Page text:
Speaking about China, Learning from China: Amateur China Experts in 1970s America

Speaking about China, Learning from China: Amateur China Experts in 1970s America 313 Speaking about China, Learning from China: Amateur China Experts in 1970s America Sigrid Schmalzer University of Massachusetts Amherst “Realizing that soon the time will have passed when a two- or three- week trip to the ‘People’s Republic’ qualifies one as a ‘China expert,’ I want to seize the opportunity to join the ranks before they close.” 1 With this droll confession, an American sociologist of science in the spring of 1981 began a short article in an academic journal. Speaking about China to the American public, he realized, was a privilege of those who had been there, not of professional China scholars. Indeed, beginning with “ping-pong diplomacy” in April 1971, the renewal of relations between China and the United States ushered in a brief new era of “amateur China experts” in America. 2 While academics with decades of research behind them struggled to arrange their first visits to the place they had studied for decades, scores of Americans who could not even order a bowl of noodles in Chinese secured invita- tions to tour China’s schools, factories, communes, and research institu- tions. Some were professionals eager to discover what their counterparts in China were doing. Chinese Premier http://www.deepdyve.com/assets/images/DeepDyve-Logo-lg.png Journal of American-East Asian Relations Brill

Speaking about China, Learning from China: Amateur China Experts in 1970s America

Journal of American-East Asian Relations, Volume 16 (4): 313 – Jan 1, 2009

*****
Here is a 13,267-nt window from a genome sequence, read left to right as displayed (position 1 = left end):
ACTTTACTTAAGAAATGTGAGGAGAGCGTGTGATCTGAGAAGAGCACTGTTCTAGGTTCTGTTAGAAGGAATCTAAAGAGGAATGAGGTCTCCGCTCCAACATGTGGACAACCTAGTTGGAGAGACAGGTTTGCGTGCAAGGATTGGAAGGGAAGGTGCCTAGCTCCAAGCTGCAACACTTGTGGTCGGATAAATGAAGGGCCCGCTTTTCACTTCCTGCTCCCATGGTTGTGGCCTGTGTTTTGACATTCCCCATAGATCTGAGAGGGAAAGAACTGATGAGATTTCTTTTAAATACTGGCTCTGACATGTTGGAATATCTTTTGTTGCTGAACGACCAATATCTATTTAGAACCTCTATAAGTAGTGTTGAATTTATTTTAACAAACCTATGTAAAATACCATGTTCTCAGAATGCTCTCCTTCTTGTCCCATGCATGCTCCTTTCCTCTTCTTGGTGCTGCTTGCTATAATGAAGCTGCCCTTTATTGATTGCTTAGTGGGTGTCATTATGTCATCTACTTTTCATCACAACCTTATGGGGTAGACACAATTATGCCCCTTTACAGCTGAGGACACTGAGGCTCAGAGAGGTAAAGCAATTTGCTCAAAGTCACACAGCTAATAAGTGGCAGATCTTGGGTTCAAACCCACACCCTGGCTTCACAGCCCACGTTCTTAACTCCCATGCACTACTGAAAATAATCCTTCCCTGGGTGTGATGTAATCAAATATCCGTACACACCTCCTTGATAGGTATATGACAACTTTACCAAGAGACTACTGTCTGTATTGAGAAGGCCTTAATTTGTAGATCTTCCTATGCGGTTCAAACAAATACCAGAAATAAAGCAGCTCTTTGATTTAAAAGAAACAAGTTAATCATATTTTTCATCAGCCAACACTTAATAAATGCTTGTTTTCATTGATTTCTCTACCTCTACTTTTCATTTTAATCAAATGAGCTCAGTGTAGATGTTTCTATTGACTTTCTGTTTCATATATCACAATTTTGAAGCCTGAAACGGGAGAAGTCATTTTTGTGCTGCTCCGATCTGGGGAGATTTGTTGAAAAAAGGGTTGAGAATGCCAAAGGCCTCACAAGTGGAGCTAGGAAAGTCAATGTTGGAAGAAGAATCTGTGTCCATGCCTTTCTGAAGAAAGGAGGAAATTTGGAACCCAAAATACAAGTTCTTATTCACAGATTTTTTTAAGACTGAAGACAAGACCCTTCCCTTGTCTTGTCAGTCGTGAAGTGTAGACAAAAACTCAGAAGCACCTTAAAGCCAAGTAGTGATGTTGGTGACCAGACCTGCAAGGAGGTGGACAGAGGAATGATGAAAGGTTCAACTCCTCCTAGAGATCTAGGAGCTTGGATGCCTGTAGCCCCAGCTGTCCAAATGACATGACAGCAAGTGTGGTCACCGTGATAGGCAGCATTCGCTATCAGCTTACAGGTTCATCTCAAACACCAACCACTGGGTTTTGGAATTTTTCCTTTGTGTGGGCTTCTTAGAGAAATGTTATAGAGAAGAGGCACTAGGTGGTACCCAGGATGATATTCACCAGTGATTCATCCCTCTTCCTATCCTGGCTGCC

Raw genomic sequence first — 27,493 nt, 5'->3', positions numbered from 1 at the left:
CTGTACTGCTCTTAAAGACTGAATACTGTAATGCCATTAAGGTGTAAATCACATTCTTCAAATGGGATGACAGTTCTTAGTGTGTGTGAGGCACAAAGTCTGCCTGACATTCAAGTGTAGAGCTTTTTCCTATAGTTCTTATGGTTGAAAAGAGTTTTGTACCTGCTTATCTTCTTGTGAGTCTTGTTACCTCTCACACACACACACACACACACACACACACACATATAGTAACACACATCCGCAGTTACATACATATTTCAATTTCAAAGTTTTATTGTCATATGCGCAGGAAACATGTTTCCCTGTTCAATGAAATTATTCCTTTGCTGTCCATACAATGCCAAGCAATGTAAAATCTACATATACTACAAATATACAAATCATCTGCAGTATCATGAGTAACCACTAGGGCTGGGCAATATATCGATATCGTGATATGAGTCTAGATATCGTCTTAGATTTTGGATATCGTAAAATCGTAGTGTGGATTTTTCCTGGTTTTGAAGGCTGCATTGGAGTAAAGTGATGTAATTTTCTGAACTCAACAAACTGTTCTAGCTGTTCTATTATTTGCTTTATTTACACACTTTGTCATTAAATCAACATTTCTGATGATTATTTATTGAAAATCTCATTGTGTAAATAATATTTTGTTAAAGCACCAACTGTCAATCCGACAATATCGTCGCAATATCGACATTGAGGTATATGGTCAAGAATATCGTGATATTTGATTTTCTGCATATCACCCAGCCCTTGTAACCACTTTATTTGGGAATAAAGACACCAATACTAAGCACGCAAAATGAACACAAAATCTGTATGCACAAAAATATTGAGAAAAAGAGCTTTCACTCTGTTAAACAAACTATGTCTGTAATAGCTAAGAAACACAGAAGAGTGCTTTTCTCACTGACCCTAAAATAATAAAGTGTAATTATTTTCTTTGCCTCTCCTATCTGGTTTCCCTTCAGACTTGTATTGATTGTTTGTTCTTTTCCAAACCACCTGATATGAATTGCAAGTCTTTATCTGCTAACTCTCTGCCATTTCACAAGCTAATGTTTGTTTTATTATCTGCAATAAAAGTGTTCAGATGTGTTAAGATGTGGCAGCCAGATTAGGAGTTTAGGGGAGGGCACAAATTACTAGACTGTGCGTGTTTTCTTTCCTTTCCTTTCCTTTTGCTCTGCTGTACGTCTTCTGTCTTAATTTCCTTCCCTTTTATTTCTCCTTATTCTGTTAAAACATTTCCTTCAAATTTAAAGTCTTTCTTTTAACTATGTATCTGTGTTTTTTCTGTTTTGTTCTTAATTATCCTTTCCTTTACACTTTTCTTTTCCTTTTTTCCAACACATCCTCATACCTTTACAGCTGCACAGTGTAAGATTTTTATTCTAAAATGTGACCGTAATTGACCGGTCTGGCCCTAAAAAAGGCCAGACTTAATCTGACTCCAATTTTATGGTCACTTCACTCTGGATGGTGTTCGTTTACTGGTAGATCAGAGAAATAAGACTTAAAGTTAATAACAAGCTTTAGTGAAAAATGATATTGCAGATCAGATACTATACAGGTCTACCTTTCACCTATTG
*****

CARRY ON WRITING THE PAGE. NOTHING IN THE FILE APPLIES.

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Publisher
Brill
Copyright
© 2009 Koninklijke Brill NV, Leiden, The Netherlands
ISSN
1058-3947
eISSN
1876-5610
D.O.I.
10.1163/187656109792655526
Publisher site
See Article on Publisher Site

Abstract

313 Speaking about China, Learning from China: Amateur China Experts in 1970s America Sigrid Schmalzer University of Massachusetts Amherst “Realizing that soon the time will have passed when a two- or three- week trip to the ‘People’s Republic’ qualifies one as a ‘China expert,’ I want to seize the opportunity to join the ranks before they close.” 1 With this droll confession, an American sociologist of science in the spring of 1981 began a short article in an academic journal. Speaking about China to the American public, he realized, was a privilege of those who had been there, not of professional China scholars. Indeed, beginning with “ping-pong diplomacy” in April 1971, the renewal of relations between China and the United States ushered in a brief new era of “amateur China experts” in America. 2 While academics with decades of research behind them struggled to arrange their first visits to the place they had studied for decades, scores of Americans who could not even order a bowl of noodles in Chinese secured invita- tions to tour China’s schools, factories, communes, and research institu- tions. Some were professionals eager to discover what their counterparts in China were doing. Chinese Premier

Journal

Journal of American-East Asian RelationsBrill

Published: Jan 1, 2009

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